Sodium-glucose cotransporter type 2 (SGLT-2) inhibitors (canagliflozin, dapagliflozin, empagliflozin) are new glucose-lowering agents that exert their therapeutic activity independently of insulin by facilitating glucose excretion through the kidneys. However, this simple renal mechanism that results in sustained glucose urinary loss leads to more complex indirect metabolic effects. First, by reduction of chronic hyperglycaemia and attenuation of glucose toxicity, SGLT-2 inhibitors can improve both insulin secretion by beta cells and peripheraltissue insulin sensitivity. In the case of canagliflozin, because of low-potency SGLT1 inhibition, a non-renal (intestinal) effect may also be considered, which may contribute to better control of postprandial hyperglycaemia, although this contribution remains to be better analyzed in humans. Second, chronic glucose loss most probably leads to compensatory mechanisms. One of them, although not well evidenced in humans, might involve an increase in energy intake, an effect that may limit weight loss in the long run. Another could be an increase in endogenous glucose production, most probably driven by increased glucagon secretion, which may somewhat attenuate the glucoselowering effect. Nevertheless, despite these compensatory mechanisms and most probably because of the positive effects of the reduction in glucotoxicity, SGLT-2 inhibitors exert clinically relevant glucose-lowering activity while promoting weight loss, a unique dual effect among oral antidiabetic agents. Furthermore, the combination of SGLT-2 inhibitors with other drugs that either have anorectic effects (such as incretin-based therapies) or reduce hepatic glucose output (like metformin) and, thus, may dampen these two compensatory mechanisms appears appealing for the management of type 2 diabetes mellitus. [less ▲]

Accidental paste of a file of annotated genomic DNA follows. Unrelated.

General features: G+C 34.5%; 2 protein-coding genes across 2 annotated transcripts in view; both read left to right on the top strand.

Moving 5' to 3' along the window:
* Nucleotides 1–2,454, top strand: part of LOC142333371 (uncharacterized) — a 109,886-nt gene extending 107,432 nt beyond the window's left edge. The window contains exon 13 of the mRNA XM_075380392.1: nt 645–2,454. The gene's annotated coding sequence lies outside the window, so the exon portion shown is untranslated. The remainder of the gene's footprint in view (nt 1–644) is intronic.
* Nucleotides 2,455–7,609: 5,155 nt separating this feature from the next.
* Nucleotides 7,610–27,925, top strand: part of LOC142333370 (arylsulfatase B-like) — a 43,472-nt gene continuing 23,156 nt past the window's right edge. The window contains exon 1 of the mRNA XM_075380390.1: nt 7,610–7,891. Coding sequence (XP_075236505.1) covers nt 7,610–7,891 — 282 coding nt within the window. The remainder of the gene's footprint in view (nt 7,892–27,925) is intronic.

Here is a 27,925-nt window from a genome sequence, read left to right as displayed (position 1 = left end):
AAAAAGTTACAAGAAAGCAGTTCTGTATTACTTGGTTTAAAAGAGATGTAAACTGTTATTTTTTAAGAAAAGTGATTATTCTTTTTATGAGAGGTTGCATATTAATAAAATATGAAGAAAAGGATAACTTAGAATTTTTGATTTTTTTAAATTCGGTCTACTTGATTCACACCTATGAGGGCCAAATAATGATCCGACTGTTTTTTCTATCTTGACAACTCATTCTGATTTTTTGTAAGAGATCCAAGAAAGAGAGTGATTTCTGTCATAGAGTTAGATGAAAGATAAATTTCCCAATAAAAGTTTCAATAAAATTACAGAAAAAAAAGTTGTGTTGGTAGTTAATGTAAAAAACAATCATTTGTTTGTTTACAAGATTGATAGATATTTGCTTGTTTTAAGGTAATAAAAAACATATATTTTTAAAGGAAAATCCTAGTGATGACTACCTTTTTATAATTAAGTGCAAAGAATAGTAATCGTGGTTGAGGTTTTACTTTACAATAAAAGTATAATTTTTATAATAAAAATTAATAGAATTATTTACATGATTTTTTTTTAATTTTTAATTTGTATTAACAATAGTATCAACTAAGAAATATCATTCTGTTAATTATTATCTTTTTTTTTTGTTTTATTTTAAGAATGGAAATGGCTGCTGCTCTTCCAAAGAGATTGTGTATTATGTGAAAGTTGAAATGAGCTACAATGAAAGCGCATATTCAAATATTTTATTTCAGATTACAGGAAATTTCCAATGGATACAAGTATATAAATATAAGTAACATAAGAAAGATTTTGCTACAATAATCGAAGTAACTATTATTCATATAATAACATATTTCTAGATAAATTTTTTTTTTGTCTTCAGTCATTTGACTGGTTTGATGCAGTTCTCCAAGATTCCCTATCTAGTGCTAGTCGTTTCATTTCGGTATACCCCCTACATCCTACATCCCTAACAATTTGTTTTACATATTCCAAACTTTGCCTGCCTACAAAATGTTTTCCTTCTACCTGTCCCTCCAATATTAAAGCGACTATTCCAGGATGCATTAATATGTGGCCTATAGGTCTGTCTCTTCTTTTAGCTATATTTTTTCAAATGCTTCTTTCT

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See detailInteret d'une combinaison agoniste des recepteurs du GLP-1 et insuline basale dans le traitement du diabete de type 2.
Scheen, André ULg; Paquot, Nicolas ULg

in Revue medicale suisse (2014), 10(439), 1549-54

The complex pathophysiology of type 2 diabetes and its natural evolution, characterized by a progressive loss of glucose control due to the exhaustion of insulin secretion, lead to consider new ... [more ▼]

The complex pathophysiology of type 2 diabetes and its natural evolution, characterized by a progressive loss of glucose control due to the exhaustion of insulin secretion, lead to consider new complementary therapeutic options. Even at the insulin-requiring stage, the addition of a glucagon-like peptide-1 (GLP-1) receptor agonist is beneficial. Besides their incretinomimetic activity (which may decrease with the loss of beta-cell mass/function), GLP-1 receptor agonists reduce glucagon secretion, slow down gastric emptying and diminish appetite through a central effect. These combined effects permit to improve glucose control, while reducing daily insulin doses, together with less weight gain (or even weight loss) and generally less hypoglycaemia. Fixed insulin glargine-lixisenatide and insulin degludec-liraglutide are currently in development. [less ▲]

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See detailPharmacokinetics and Clinical Use of Incretin-Based Therapies in Patients with Chronic Kidney Disease and Type 2 Diabetes.
Scheen, André ULg

in Clinical pharmacokinetics (2014)

The prevalence of chronic kidney disease (CKD) of stages 3-5 (glomerular filtration rate [GFR] <60 mL/min) is about 25-30 % in patients with type 2 diabetes mellitus (T2DM). While most oral antidiabetic ... [more ▼]